Fortune.com ran an editorial piece which included a harsh critique of the retailer, and a word of warning to all of us who represent our organization online. In the editorial, speechwriter Paul Pendergrass said, “The company should treat any product it sells as if it is stamped with the Walmart trademark. Because in the consumer's mind, if you sell it, you own it.”
It's true. In today's world, perception is reality. People don't often check the source. They assume that because we've said it – or posted it – that we own it.
So do yourself a favor when it comes to social media – or on-air information:
1) Check your source. Are they credible?
2) Check the content. Is it accurate? Does it match your brand? Does it reflect the image you work hard to build in your audience's mind?
3) When in doubt, don't. You work too hard to create a solid brand … and there's a lot more content – better content – that you can use in its place.
Walmart will recover. But in the future, they'll screen posts and vendors more carefully. Save yourself the headache by learning from Walmart's crisis and screening your content to make sure it matches your branding and messaging.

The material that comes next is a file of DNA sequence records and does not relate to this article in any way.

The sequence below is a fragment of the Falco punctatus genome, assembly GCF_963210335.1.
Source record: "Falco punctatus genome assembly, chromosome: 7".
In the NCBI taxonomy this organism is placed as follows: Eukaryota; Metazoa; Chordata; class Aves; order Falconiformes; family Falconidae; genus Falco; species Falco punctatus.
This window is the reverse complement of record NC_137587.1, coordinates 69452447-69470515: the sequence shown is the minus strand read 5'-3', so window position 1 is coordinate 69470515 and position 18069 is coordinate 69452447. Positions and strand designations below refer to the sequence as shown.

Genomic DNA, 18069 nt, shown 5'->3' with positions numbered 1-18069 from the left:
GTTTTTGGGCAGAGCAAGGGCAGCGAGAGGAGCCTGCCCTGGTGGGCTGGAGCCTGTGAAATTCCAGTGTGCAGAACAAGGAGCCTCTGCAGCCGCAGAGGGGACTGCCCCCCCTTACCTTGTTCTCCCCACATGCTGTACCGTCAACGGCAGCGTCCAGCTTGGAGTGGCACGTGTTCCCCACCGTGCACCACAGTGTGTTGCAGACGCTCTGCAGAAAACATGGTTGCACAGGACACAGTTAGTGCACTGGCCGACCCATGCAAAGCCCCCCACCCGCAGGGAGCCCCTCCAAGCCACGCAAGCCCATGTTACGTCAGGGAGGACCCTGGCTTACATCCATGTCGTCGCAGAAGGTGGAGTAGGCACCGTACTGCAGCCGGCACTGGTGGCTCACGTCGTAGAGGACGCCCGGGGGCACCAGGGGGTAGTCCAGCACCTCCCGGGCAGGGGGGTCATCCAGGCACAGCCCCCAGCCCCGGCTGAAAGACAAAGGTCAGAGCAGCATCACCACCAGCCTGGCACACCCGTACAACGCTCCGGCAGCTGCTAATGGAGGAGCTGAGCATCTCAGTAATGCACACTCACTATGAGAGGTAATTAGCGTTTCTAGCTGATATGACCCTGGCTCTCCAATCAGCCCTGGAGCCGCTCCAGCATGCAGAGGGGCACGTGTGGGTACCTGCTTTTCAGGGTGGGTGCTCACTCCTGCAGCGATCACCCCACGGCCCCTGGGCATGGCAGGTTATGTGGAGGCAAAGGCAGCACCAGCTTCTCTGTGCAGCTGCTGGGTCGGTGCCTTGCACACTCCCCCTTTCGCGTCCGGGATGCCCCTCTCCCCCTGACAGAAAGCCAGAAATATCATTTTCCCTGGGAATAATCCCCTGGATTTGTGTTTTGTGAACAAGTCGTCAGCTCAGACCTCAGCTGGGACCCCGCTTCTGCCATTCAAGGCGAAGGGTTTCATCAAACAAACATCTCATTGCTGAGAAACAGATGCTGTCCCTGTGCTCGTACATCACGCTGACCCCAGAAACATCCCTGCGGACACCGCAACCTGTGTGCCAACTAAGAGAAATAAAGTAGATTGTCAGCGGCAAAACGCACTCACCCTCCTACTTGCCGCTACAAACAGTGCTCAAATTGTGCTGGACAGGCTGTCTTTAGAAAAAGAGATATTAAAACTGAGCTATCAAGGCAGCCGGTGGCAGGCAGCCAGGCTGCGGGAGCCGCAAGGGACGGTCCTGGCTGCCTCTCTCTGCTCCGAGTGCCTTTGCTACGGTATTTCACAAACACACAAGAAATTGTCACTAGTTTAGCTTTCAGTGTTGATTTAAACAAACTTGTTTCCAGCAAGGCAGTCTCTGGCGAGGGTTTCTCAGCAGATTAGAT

Bill Arbuckle CMW
My teenage son just issued the challenge: publish a short story on Wattpad.
I didn't know much about Wattpad – and don't really know where to start – but that's part of the challenge. We're daring each other to try something new. Something uncomfortable. Something that helps us grow our skills and use our gifts. Something that helps us connect.
He started the challenge by writing a story and then asking how to record it. As a radio guy, I'm thrilled to share some of the craft … but I never saw his challenge coming!